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How to use Unit Types for Safe and Readable Code

In your program code, you often have to deal with values which have a given unit. The problem is, this unit is often completely lost. If you do not add the unit as a comment or as part of the variable name, there is the risk you accidentally make wrong conversions.

This article describes how you declare new types to handle the units for common time values. It also explains how to use user defined literals so you can write values like 100_ms in your code.

The shown example code will only work with 32-bit processors, like the SAM D21 used in the Arduino Zero or Adafruit Feather M0 platform. It is possible to adapt the code to compile on the AVR toolchain for Arduino Uno and similar, but this is not part of this article.

Another requirement is your C++ compiler has to support the language standard C++11. This standard is eight years old and should meanwhile be supported by all compilers.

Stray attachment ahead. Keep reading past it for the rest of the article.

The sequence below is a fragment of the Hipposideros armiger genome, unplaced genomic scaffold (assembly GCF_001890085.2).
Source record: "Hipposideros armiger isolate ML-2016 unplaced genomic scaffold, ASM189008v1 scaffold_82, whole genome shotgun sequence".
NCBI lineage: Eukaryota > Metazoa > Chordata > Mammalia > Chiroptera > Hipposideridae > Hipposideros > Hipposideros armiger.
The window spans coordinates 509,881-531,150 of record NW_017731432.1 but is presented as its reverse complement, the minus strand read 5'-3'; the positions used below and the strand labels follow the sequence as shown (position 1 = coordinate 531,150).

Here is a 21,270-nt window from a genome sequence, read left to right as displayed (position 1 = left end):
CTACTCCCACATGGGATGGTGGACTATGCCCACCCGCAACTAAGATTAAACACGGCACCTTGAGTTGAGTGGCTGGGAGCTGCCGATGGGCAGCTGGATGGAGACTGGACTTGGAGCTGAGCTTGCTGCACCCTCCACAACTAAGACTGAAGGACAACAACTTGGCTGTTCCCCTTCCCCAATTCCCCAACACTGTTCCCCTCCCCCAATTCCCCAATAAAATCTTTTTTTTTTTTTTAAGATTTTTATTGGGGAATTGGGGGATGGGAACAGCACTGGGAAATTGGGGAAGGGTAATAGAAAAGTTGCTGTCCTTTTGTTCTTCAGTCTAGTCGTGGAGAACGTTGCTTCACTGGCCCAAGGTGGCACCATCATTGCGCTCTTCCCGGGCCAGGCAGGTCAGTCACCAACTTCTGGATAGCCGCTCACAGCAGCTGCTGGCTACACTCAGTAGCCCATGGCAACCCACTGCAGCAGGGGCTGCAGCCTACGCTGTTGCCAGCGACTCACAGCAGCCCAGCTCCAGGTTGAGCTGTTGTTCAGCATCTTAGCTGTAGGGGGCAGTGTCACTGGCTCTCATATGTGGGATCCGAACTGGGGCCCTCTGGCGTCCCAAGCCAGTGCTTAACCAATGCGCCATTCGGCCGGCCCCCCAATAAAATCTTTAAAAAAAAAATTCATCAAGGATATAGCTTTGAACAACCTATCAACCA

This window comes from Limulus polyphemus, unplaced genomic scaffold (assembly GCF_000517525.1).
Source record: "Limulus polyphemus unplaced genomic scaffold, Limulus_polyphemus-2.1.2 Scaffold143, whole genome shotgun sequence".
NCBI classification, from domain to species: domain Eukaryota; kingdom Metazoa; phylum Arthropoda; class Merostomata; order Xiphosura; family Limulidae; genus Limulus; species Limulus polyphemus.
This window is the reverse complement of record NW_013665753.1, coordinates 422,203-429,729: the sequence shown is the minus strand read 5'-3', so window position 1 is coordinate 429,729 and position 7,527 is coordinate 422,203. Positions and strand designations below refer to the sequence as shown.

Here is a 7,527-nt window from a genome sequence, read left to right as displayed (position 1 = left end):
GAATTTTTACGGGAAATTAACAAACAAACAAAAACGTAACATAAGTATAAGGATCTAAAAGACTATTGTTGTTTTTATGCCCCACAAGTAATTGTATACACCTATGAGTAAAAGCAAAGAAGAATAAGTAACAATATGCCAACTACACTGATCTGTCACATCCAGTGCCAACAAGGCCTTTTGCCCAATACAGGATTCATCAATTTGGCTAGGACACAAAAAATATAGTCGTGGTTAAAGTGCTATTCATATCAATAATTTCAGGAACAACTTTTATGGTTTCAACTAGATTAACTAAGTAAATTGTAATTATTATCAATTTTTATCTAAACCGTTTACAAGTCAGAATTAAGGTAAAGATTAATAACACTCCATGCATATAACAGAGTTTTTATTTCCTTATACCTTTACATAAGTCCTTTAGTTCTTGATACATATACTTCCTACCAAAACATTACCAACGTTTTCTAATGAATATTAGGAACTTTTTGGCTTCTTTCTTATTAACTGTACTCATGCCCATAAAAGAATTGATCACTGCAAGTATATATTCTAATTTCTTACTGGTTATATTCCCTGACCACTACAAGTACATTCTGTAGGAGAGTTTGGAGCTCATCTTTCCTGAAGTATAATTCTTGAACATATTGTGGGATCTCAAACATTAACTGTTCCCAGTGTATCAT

What is the Issue not Using Units?

Imagine an interface where you set the delay of some action:

void setActionDelay(uint32_t delay);

The problem with this interface is the lack of unit information. Do you pass seconds, milliseconds, nanoseconds or any other unit to this function? If you do not document the function, the user has to guess or study the implementation of the function.

/// Set the Delay for the action.
///
/// @param delay The delay in milliseconds.
///
void setActionDelay(uint32_t delay);

Much better. Now the interface user can read the API documentation and is aware you expect milliseconds. They will start using the code like this:

void setup() {
  // ...
  setActionDelay(1000);
  // ...
}

Again, the unit is lost. If someone else is reading this code, they have to look up the API documentation to find out about the millisecond unit and to know, 1000 means 1000 milliseconds.

Decorate Names is Ugly

A standard solution is to decorate function and variable names. The resulting interface looks like this:

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